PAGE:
Council chiefs have warned adult social care is facing a ‘sinkhole in funding’ which prevents it from easing the demand pressures on the NHS.
In a study published today, the Institute for Fiscal Studies (IFS) has calculated the Government needs to increase taxes in order to keep the NHS afloat.
The financial experts, along with researchers from the Health Foundation and the NHS Confederation, estimated the health service needed an average funding increase of 3.3% a year over the next 15 years just to deliver the current level of service.
They said the increases should be nearer 4% a year in the medium term and 5% in the short term to help the NHS solve immediate problems such as meeting waiting time targets.
As dramatic as this sounds, the IFS emphasised that these increases come after eight years of the tightest spending settlements in the NHS’s history and fall below their long-run average.
The report painted a similar picture where social care was concerned.
Adult social care spending is likely to have to rise by 3.9% a year over the next 15 years taking an extra 0.4% of national income, relative to today, the IFS found.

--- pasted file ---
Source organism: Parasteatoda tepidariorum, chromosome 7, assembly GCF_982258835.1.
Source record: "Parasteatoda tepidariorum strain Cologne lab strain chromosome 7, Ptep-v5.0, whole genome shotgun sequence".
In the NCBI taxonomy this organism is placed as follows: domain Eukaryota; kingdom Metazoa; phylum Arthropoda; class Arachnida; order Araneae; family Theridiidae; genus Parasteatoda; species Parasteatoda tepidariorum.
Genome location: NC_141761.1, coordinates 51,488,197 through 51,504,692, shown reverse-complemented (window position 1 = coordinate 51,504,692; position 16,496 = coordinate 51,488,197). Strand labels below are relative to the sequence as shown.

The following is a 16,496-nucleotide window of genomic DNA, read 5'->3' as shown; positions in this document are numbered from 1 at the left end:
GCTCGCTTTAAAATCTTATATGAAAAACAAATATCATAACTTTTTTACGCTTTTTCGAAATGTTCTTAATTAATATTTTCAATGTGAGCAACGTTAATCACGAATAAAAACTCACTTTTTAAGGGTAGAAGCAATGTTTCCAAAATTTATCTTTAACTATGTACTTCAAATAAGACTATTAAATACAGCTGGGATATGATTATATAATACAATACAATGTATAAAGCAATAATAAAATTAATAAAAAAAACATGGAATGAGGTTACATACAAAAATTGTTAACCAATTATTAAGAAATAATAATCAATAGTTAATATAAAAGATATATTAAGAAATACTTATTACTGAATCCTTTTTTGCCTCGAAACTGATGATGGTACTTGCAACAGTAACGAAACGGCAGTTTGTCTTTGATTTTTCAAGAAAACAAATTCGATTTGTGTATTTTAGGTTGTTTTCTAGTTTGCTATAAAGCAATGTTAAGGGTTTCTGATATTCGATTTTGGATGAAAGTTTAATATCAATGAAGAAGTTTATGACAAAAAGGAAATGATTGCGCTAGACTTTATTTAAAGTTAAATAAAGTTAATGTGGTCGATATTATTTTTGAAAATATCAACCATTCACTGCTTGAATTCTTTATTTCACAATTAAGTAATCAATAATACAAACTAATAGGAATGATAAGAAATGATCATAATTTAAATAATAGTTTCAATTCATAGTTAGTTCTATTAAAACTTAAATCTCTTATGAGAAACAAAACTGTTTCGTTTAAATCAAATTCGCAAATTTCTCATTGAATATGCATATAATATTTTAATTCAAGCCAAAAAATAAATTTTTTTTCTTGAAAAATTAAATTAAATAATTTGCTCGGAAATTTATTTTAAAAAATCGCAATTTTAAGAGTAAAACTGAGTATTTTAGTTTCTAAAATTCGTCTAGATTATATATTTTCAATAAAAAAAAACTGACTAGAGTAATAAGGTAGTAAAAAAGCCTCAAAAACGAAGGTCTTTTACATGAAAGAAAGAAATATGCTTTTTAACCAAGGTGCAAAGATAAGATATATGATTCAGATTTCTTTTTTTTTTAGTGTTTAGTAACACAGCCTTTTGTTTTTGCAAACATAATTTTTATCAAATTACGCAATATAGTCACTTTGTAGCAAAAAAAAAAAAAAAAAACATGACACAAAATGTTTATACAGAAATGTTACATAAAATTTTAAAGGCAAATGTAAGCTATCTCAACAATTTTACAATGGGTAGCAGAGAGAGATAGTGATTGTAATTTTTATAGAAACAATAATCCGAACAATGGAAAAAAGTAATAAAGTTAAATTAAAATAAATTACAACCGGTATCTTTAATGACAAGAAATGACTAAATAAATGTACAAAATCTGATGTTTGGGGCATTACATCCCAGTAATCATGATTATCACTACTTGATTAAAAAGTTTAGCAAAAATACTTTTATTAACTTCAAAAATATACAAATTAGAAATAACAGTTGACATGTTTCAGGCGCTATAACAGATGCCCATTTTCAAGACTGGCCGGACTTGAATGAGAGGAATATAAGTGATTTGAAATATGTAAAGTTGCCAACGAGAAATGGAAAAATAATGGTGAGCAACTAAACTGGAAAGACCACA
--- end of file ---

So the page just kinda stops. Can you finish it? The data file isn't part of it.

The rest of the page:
In total, health and social care spending is likely to have to rise by 2–3% of national income over the next 15 years.
Cllr Izzi Seccombe, chairman of the Local Government Association’s (LGA) Community Wellbeing Board, said this report ‘lays bare’ the scale of the funding crisis facing the health and social care system.
‘If the NHS is to celebrate its 100th birthday, then it’s imperative that adult social care is not only given parity with the health service, but seen as a vital service in its own right and fully funded to future-proof it for the rising numbers of people who need care,’ she said.
‘Adult social care is facing a sinkhole in funding which is putting at risk provision of care for a growing number of people of all ages with care needs.
‘Without an immediate injection of cash, even more providers will either pull out of contracts or go bust, leading to a lack of available care and a decrease in social care’s ability to help mitigate demand pressures on the NHS.’